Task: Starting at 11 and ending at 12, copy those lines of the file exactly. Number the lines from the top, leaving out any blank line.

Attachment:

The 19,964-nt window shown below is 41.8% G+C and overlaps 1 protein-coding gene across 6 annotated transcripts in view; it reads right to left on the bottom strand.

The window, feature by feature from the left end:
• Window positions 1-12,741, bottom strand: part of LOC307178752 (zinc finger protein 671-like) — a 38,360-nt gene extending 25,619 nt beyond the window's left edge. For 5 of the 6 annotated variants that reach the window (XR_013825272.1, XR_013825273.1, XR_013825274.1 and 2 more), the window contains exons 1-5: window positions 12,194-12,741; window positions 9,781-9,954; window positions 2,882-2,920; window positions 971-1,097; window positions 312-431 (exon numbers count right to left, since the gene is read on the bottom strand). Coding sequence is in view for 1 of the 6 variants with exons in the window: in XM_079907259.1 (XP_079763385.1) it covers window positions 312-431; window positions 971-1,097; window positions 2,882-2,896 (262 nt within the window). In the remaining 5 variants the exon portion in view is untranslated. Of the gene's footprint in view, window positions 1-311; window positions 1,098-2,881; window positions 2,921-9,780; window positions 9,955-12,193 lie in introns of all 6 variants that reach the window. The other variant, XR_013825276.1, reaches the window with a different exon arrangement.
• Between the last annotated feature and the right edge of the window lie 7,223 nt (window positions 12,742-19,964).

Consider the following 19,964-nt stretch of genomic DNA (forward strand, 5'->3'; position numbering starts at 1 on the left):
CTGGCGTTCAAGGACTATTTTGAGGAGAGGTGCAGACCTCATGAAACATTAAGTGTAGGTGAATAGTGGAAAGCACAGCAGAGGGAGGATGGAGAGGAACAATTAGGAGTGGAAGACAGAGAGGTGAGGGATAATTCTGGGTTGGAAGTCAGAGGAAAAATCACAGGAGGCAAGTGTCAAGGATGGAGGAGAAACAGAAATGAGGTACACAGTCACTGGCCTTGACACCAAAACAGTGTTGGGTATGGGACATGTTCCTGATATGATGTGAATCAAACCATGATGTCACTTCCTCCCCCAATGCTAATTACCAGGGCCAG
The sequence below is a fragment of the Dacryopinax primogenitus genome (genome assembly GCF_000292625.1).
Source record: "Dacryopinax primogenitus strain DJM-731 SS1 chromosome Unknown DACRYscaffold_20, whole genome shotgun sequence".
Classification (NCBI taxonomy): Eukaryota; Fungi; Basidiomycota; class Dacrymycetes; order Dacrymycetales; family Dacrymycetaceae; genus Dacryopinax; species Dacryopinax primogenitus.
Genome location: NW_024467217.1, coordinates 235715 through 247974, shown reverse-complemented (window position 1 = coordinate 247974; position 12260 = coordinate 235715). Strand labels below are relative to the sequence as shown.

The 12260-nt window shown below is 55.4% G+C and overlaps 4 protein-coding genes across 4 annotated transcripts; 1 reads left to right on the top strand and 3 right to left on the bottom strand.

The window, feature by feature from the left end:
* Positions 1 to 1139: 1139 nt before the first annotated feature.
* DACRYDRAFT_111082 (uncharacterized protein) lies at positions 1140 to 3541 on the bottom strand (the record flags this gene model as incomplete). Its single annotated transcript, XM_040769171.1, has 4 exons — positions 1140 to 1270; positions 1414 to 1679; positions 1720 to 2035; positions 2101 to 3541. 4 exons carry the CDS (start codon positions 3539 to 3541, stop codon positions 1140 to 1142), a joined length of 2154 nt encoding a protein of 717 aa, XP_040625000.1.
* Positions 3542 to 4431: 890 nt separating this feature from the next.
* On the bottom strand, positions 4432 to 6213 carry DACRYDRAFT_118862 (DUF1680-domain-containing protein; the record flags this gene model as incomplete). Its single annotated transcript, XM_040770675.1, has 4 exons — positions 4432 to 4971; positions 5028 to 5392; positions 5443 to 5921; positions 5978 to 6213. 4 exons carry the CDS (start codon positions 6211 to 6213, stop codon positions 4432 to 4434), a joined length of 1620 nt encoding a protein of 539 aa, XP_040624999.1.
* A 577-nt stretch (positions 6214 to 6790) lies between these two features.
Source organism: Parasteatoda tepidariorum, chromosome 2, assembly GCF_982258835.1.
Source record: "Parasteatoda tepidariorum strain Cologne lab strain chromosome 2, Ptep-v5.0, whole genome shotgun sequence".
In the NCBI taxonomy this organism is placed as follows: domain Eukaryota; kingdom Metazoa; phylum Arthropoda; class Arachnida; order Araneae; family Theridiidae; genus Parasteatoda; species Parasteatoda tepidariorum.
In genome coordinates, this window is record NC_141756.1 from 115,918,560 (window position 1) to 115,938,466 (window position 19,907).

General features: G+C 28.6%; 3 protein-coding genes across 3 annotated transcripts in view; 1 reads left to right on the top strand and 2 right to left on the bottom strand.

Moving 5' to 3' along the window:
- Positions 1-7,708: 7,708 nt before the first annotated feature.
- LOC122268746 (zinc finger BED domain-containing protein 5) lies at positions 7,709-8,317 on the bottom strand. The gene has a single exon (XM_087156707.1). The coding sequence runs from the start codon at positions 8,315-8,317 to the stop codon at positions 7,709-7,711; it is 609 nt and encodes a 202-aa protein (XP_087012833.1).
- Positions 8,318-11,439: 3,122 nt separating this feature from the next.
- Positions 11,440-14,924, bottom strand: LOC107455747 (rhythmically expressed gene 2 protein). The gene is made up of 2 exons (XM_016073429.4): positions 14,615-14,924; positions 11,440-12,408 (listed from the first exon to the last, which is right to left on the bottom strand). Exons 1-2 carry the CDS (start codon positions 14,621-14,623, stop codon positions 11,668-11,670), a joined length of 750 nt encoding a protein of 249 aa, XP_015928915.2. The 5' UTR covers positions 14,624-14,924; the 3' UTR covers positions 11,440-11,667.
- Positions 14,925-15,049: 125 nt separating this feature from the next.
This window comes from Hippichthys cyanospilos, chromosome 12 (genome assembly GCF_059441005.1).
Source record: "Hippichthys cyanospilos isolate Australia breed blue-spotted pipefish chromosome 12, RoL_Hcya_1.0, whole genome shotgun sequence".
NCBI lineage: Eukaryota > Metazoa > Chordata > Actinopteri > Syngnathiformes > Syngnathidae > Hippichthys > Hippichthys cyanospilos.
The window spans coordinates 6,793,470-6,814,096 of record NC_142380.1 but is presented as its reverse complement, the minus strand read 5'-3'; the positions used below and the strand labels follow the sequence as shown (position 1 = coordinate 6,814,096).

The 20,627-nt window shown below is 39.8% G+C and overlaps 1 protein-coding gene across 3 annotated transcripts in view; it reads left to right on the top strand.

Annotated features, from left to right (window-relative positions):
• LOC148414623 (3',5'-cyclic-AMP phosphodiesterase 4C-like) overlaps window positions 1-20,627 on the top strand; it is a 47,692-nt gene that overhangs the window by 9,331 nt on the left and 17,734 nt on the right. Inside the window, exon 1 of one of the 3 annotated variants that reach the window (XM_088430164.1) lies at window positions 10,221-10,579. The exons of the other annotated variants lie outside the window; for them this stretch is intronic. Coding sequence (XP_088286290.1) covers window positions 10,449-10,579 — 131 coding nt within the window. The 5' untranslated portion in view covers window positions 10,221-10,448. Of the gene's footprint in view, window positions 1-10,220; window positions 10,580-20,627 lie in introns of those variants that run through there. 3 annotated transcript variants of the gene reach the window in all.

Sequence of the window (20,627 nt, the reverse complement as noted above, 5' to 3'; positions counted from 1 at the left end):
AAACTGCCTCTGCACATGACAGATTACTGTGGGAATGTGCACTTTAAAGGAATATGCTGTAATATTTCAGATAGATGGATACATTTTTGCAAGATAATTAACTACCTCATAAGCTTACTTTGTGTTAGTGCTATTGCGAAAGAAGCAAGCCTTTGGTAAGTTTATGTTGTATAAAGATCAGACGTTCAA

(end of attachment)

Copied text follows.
The 12260-nt window shown below is 55.4% G+C and overlaps 4 protein-coding genes across 4 annotated transcripts; 1 reads left to right on the top strand and 3 right to left on the bottom strand.

The window, feature by feature from the left end: